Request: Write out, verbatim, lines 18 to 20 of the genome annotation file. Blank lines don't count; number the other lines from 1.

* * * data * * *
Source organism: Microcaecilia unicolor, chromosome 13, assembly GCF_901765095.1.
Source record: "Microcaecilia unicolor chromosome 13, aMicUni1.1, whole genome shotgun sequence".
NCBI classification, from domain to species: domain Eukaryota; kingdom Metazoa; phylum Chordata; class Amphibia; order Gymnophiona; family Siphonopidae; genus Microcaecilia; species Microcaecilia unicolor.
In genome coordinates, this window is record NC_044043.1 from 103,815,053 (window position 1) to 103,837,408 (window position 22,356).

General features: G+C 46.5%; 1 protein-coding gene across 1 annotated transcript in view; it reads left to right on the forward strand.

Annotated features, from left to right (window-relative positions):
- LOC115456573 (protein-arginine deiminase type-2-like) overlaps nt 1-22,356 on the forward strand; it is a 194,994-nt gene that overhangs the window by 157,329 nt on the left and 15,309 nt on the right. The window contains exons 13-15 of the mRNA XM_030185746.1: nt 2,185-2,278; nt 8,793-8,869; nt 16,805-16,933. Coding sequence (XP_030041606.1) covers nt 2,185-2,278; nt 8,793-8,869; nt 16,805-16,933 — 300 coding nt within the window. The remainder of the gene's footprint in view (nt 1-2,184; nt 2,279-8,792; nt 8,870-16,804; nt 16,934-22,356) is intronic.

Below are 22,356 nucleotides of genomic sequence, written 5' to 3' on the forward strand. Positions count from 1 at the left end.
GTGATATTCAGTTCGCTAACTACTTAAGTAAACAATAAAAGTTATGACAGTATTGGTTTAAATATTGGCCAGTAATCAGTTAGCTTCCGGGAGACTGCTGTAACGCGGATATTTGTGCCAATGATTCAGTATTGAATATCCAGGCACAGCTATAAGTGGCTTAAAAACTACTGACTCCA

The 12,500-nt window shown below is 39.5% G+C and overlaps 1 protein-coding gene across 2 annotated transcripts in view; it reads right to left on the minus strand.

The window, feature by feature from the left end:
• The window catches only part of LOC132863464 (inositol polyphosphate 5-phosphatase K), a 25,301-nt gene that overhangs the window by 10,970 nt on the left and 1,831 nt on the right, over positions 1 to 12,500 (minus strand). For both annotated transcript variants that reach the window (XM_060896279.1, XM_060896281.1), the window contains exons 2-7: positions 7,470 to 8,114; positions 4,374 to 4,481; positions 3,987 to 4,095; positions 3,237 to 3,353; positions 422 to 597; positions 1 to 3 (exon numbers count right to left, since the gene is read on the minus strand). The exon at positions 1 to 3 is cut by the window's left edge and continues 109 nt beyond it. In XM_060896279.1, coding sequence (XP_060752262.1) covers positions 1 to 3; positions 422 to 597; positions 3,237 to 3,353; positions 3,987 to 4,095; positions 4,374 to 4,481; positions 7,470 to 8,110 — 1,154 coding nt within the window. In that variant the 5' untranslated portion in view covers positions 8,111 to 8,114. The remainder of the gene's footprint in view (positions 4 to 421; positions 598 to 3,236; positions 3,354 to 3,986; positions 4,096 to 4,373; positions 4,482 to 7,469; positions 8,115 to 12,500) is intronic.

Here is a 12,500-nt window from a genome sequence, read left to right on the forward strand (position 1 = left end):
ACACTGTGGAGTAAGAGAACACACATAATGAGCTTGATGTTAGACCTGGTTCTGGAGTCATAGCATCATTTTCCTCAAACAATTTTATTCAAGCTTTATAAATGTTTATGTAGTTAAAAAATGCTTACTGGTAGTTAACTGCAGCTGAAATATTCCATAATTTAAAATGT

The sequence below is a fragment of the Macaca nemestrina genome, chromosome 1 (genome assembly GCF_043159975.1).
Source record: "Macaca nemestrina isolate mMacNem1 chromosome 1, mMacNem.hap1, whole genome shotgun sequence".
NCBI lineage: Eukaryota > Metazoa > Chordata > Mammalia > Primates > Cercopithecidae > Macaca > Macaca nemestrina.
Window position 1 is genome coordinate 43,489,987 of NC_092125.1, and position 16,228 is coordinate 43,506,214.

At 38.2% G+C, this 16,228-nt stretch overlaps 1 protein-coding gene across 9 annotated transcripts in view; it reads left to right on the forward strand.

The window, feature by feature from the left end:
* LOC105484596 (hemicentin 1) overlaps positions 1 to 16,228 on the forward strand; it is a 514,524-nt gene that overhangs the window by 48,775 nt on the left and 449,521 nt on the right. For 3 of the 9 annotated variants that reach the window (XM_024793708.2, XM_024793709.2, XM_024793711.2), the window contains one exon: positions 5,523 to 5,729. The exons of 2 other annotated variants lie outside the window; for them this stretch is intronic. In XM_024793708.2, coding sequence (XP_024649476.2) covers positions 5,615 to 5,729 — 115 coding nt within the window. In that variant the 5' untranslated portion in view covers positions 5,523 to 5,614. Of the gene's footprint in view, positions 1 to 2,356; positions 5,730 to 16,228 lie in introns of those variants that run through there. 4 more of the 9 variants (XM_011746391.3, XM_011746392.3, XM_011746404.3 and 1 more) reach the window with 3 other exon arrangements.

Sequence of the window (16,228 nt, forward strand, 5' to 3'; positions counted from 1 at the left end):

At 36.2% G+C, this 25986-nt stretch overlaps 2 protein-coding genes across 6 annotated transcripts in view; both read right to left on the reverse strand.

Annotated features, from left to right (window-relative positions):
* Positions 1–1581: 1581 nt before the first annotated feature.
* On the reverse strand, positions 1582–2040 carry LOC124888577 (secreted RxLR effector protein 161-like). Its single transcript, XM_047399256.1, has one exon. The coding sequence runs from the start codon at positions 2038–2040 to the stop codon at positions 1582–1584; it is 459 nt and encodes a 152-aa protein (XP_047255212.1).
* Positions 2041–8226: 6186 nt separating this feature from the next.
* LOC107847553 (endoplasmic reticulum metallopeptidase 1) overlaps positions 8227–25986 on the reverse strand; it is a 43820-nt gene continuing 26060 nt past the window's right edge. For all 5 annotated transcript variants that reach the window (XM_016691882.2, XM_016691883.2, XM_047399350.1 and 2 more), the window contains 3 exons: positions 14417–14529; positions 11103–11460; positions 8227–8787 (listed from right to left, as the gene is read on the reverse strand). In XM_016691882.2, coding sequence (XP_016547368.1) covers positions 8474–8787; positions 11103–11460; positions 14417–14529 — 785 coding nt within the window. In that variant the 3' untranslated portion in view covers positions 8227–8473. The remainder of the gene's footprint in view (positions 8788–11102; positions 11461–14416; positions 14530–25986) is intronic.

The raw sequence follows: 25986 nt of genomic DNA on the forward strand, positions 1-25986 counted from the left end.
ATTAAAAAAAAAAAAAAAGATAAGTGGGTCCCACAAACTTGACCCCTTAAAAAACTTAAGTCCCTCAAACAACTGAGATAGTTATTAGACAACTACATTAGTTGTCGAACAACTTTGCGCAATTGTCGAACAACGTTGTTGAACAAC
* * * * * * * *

Window position 1 is genome coordinate 43,489,987 of NC_092125.1, and position 16,228 is coordinate 43,506,214.

At 38.2% G+C, this 16,228-nt stretch overlaps 1 protein-coding gene across 9 annotated transcripts in view; it reads left to right on the forward strand.

The window, feature by feature from the left end: